World ISPs Sued UK Surveillance AgencyAdded: Sunday, July 6th, 2014
Category: Recent Headlines Involving File Sharing > Current Events
Tags:ET, p2p, Torrent, Piracy, Peer To Peer, Network, Hackers, Internet, BitTorrent, Google, utorrent, bitcomet, extratorrent, 2013, www.extratorrent.cc
ISPs all over world lodged formal complaints against the British government’s monitoring service, GCHQ, accusing it of using malicious software to hack their networks. The complaints came from 7 companies based in 6 countries: Germany, the Netherlands, South Korea, the UK, the US and even Zimbabwe. This move will add to international pressure on the government after Snowden’s leaks concerning mass surveillance of the worldwide web by British and American intelligence agencies.
The complaints were filed with the investigatory powers tribunal – the court in London which assesses complaints about the agencies' activities and misuse of surveillance by government bodies. Normally, its hearings are held in secret. The tribunal is already considering some related complaints. For example, later in July it will investigate claims by human rights groups about the way the GCHQ targeted social media websites.
The UK agency has defended the security services, arguing that online searches are routed overseas and thus can be targeted as “external communications” and monitored without obtaining an individual warrant. The opposers claim that such a legal interpretation virtually sidesteps the need for traditional safeguards.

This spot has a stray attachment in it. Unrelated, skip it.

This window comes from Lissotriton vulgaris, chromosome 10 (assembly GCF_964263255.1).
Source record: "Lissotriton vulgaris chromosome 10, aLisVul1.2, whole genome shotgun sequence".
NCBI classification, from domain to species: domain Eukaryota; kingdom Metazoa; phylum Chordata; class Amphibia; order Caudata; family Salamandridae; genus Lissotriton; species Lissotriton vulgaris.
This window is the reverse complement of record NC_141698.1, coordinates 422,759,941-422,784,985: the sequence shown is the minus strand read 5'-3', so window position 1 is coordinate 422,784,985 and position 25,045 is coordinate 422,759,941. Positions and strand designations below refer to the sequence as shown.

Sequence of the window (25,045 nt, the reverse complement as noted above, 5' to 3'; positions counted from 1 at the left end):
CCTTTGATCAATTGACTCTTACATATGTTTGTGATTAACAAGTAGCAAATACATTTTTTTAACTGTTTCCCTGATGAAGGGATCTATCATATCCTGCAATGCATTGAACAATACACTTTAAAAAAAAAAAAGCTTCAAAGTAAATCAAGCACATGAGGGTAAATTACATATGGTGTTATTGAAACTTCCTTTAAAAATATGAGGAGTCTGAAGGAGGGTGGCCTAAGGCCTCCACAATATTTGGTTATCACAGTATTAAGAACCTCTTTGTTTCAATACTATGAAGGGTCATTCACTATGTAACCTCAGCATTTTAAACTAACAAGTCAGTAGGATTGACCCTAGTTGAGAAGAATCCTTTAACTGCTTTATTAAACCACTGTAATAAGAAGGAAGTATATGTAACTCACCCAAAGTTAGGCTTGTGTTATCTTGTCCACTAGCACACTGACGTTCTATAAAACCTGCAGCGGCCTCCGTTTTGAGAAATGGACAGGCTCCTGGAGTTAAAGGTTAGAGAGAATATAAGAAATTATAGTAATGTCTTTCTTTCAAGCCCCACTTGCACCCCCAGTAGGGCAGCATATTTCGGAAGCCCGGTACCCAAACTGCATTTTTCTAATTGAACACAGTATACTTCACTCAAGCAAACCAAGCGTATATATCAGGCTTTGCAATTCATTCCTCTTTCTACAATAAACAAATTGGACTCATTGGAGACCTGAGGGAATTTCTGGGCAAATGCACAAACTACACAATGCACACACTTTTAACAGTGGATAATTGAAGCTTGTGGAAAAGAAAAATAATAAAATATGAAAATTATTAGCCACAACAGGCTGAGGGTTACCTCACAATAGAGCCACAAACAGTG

The latest claim was filed against both GCHQ and the Foreign Office, based on articles published in 2014 in the German magazine, which alleged that the surveillance agency had carried out a hacking attack on the Belgian telecoms group Belgacom by targeting individual employees with malware.
One attack was a “man-in-the-middle” type, which bypasses encryption software and interposes the attacker between 2 machines which believe that they are securely communicating with each other.
The claim alleged that such attacks violated the Computer Misuse Act 1990 and interfered with the privacy rights of the employees under the European convention on human rights. All seven victims were all “responsible and professional ISPs”. Their case follows articles about mass surveillance based on Snowden leaks.
The programs said to have been operating included Turbine – it automates the injection of information and is able to infect millions of computers. The leaks also revealed the existence of Warrior Pride, which enables microphones on smartphones to be remotely activated.
The move of the Internet service providers has been supported by Privacy International, a British charity defending and promoting the right to privacy worldwide.
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Sunday, July 6th, 2014
|What a surprise!! Snowden was on the money!! No wonder the u.s. wanted him so bad !! Uncovered the real corruption in the governments. What's worse downloading or violating privacy freedom laws?|
|what i find interestying is that they are only going after UK.|
when the US seems to be the far worse of the 2 evils
|when countries undermine their own laws and breach the privacy and security of their citizens as well as passing such information to other countries and attack other servers as with Google etc then the abuse of their respective organizations needs to be curtailed,well done to the ISP`s about time they took a stand before they lost all credibility with their customers.||
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